• Von Miller: The rookie has been a force rushing the passer this season, piling up 8 sacks and 2 forced fumbles already. If the Broncos hope to compete, Von Miller will need to live in the Jets' backfield, and force Sanchez to throw before he wants to. Containing this man will be key for the Jets, because he has the talent to single-handedly turn the momentum in his team's favor. 
  • Getting off to a quick start: When the Broncos faced the Lions in Week 8, the results were disastrous. The Lions won by a 35 point margin, largely because they made Tim Tebow throw the ball. If the Jets manage to take an early two score lead (doubtful, given Schotty's 1st quarter struggles), the game will be decided. If the Broncos manage to stick around, they will be able to play their game and run the ball as often as possible, which plays to Tim Tebow's strengths. 
  • Sione Pouha: Against the Patriots, Rex often played seven defensive backs. Against an inaccurate quarterback like Tebow, I would be surprised if the Jets dropped back more than five men. They will stack the box in anticipation of a run, and Sione Pouha will be key as the leader of the defensive line. Mike DeVito and Kenrick Ellis will also be at full strength, and Mo Wilkerson has been playing the run very well this season. Calvin Pace will also be a player to watch, as it is usually his job to set the edge. The Broncos love to run the ball, doing so 55 times against the Chiefs. Luckily for Denver, the Chiefs run defense is very mediocre, giving up 4.2 yards per carry. The Jets have been much better against the run in recent games, giving up 4.0 yards per carry (good for 8th best in the league), after a very rough start to the year. Furthermore, the Broncos lost running back Knowshon Moreno to season ending knee surgery, and Willis McGahee has been limited in practice with a bum hamstring. Giving third stringer Lance Ball thirty rushes might have worked against the Chiefs, but it is not the best plan against a stout Jets defense.

At every level of competition, Tim Tebow has proven to be a winner. With that being said, Tebow's record this season is a bit of a mirage. His first win came against an (0-5) Miami team, the second win was against a Raiders team that was starting Carson Palmer for the first time (following Palmer's semi-retirement), and their third win came against a reeling Chiefs team that lost their QB during the game. When they matched up with a competent team, the results were ugly: a 45-10 Lions win. The Broncos quarterback has a 45% completion percentage, and their top two running backs are injured. Their run defense is average, and their pass defense is below par. The Broncos have the seventh worst turnover margin, and are going up against a Jets team that is very adept at forcing turnovers (fourth most interceptions and seventh most fumble recoveries). As for the unique style of offense, perhaps Darrelle Revis said it best:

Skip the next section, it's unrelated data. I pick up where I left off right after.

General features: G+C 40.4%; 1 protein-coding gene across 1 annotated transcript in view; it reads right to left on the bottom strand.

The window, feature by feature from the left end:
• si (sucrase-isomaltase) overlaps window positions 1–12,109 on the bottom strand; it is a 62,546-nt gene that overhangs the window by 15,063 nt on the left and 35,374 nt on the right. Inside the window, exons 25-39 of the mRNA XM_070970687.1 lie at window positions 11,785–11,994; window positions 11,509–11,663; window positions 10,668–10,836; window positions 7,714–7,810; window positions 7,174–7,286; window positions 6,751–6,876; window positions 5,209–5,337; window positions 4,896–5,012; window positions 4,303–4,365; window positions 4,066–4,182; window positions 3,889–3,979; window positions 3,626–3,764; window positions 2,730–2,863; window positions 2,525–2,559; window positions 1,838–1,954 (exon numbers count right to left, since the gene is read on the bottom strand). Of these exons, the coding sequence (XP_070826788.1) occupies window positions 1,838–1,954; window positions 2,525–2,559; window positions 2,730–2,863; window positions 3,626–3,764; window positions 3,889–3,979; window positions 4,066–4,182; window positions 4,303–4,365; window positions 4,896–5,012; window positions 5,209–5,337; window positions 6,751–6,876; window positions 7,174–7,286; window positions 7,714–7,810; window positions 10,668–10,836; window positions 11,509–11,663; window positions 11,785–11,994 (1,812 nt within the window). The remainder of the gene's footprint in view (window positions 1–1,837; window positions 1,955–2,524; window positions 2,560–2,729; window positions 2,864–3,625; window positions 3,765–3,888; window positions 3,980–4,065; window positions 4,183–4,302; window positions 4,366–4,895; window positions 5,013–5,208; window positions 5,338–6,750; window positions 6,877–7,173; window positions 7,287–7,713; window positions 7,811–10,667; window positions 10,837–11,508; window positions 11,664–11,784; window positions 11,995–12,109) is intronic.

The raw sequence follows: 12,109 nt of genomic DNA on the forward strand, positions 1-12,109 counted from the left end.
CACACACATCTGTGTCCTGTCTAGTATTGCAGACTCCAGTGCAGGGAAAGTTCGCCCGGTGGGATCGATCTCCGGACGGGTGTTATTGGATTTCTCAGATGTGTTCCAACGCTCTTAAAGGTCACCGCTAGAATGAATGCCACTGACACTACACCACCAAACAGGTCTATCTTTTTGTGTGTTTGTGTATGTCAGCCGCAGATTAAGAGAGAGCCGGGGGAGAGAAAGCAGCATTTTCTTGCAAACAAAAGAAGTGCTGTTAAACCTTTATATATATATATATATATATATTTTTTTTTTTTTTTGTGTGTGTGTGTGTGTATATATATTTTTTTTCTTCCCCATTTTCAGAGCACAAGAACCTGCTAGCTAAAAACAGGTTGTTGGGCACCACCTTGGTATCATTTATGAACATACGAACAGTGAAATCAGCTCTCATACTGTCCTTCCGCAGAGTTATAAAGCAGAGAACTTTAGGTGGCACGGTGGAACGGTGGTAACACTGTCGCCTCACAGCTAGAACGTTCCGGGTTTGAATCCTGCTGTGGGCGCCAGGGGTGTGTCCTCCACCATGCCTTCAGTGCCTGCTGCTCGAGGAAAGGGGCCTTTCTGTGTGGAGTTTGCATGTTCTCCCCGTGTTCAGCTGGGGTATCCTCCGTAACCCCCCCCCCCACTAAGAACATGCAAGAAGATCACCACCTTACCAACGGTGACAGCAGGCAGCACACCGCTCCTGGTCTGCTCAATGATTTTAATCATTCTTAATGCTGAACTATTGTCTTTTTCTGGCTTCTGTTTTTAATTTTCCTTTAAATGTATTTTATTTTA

On whether Tebow can succeed all year: 

"No, not for a whole season," Revis said. "Because we know what they're doing, and we feel comfortable in our game plan."

- Darrelle Revis, per Jenny Vrentas

Player to Watch: The Jets will continue to ground and pound for the most part, but there are definitely holes in the Broncos secondary that Sanchez can exploit. Plaxico Burress looks like he is building a steady rapport with his quarterback, and the Broncos are very prone to giving up passing touchdowns. Look for Plax to get into the endzone at least once. 

Prediction: A game that should be a blowout will be made tougher by the short week, extreme altitude, and emotional letdown from losing the Pats game. The Jets will start slow but eventually pull out the victory, led by Sanchez' 2 TD and Nick Folk's 3 FG. 

Jets: 30 

Broncos: 13

 

On a side note, John B has been nice enough to take me on the Gang Green Nation staff as a writer. Thank you guys for all the support and recs on my Fanposts, I hope you will continue reading now that it will be an official GGN feature.